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Wellbutrin Side Effects, Symptoms of Abuse, and Addiction Treatment

What Is Wellbutrin Used For?

Bupropion (Wellbutrin, Aplenzin, Zyban) is a drug that is approved by the U.S. Food and Drug Administration (FDA) to treat depression and seasonal affective disorder, as well as to help people stop smoking.1 Doctors also frequently prescribe bupropion to patients to treat other “off-label” conditions, such as attention-deficit/hyperactivity disorder (ADHD), bipolar disorder, sexual problems, and obesity.2

How Does Wellbutrin Work?

Bupropion is classified as an antidepressant, but it works differently from other commonly used antidepressants like selective serotonin reuptake inhibitors (SSRIs, e.g. Zoloft and Prozac) and serotonin and norepinephrine reuptake inhibitors (SNRIs, e.g. Effexor and Cymbalta). Bupropion increases levels of norepinephrine and dopamine in the brain but has no effects on serotonin.2

Although bupropion is not typically the first option for treating depression, most studies have shown that it is equally effective as the most popularly prescribed class of antidepressants—SSRIs.3 Unlike SSRIs, bupropion does not produce side effects like sexual dysfunction or weight gain, and it can be added to SSRI therapy in patients with depression who do not respond to standard therapy.3 Because of these properties, some experts have suggested that this drug can be a safe and effective tool for treating a variety of disorders, from social phobia to neuropathic pain.4 However, despite all of the potential therapeutic effects of bupropion, there has been some evidence of this drug being abused.2


Bupropion (Wellbutrin) Abuse

Bupropion’s versatility in treating depressive disorders and its successful track record as a smoking cessation aid make this drug a valuable tool to help patients live happier, healthier lives. Initial research in humans suggested that bupropion has a low potential for abuse.2 This combination of safety and effectiveness led some to refer to bupropion as a “wonder drug,” but the reality has turned out to be somewhat more complicated.5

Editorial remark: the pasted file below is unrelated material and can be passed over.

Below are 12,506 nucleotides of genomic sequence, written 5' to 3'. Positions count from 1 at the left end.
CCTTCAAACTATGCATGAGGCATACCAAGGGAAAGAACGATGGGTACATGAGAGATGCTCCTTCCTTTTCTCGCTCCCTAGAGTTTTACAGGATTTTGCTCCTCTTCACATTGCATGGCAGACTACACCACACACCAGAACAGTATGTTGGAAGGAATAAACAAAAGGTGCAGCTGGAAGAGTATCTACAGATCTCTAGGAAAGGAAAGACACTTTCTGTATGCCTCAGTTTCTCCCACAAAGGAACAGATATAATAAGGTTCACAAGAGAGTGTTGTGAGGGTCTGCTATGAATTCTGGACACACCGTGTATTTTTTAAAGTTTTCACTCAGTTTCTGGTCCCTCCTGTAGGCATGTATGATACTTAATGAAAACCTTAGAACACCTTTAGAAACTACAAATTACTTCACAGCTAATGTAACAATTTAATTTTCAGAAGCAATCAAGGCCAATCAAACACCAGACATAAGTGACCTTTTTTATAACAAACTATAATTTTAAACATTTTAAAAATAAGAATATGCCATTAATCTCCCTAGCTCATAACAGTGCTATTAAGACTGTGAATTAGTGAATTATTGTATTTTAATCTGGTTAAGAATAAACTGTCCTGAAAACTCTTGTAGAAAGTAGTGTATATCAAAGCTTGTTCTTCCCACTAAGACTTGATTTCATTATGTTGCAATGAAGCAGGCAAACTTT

The effects of bupropion on dopamine and norepinephrine levels in the brain overlap with those of illicit stimulants such as cocaine.2 Animal experiments using bupropion also suggested that it had addictive potential.6 Concerns about possible abuse increased when individuals began posting accounts of bupropion abuse on the website Erowid.org, starting in 2001,7 and the first medical report on a case of recreational bupropion use appeared in 2002.8

Although the effects of non-medical Wellbutrin use have not been well studied, bupropion appears capable of producing stimulant-like effects if it is taken in doses far higher than those prescribed for medical purposes.2,6 The maximum daily recommended dose of bupropion is 450 mg, but reported cases of abuse have involved ingesting between 600 mg8 and 1200 mg of the drug.2

Most bupropion abusers take this drug by crushing and snorting (insufflating) the pills. This route of ingestion delivers a high dose of bupropion directly to the bloodstream and defeats the slow-release mechanism built in to some types of bupropion tablets (e.g. Wellbutrin XL, Forfivo XL, Aplenzin).2,5 Other reported methods of Wellbutrin abuse include taking more pills than prescribed and even dissolving pills in water and then injecting the solution.2


Signs and Symptoms of Wellbutrin Abuse

Individuals who’ve abused this drug have described the Wellbutrin high as similar to that of stimulants such as cocaine or amphetamine.2,5,7 In at least one case, a man complained of hearing multiple voices and told clinic staff that the voices started when he began abusing bupropion.6

Some other common signs and symptoms of stimulant abuse include:10

  • Euphoria.
  • Sense of exhilaration.
  • Increased sense of self-esteem.
  • Heightened energy and activity.
  • Loss of appetite.
  • Long periods of wakefulness/insomnia.

In addition to displaying the physical effects of stimulant abuse while high, Wellbutrin abusers may also engage in unusual behaviors connected to obtaining the drug or hiding use from others. These may include requesting Wellbutrin specifically from a physician despite never being prescribed the drug previously or obtaining multiple prescriptions from different doctors (doctor shopping).


Wellbutrin Side Effects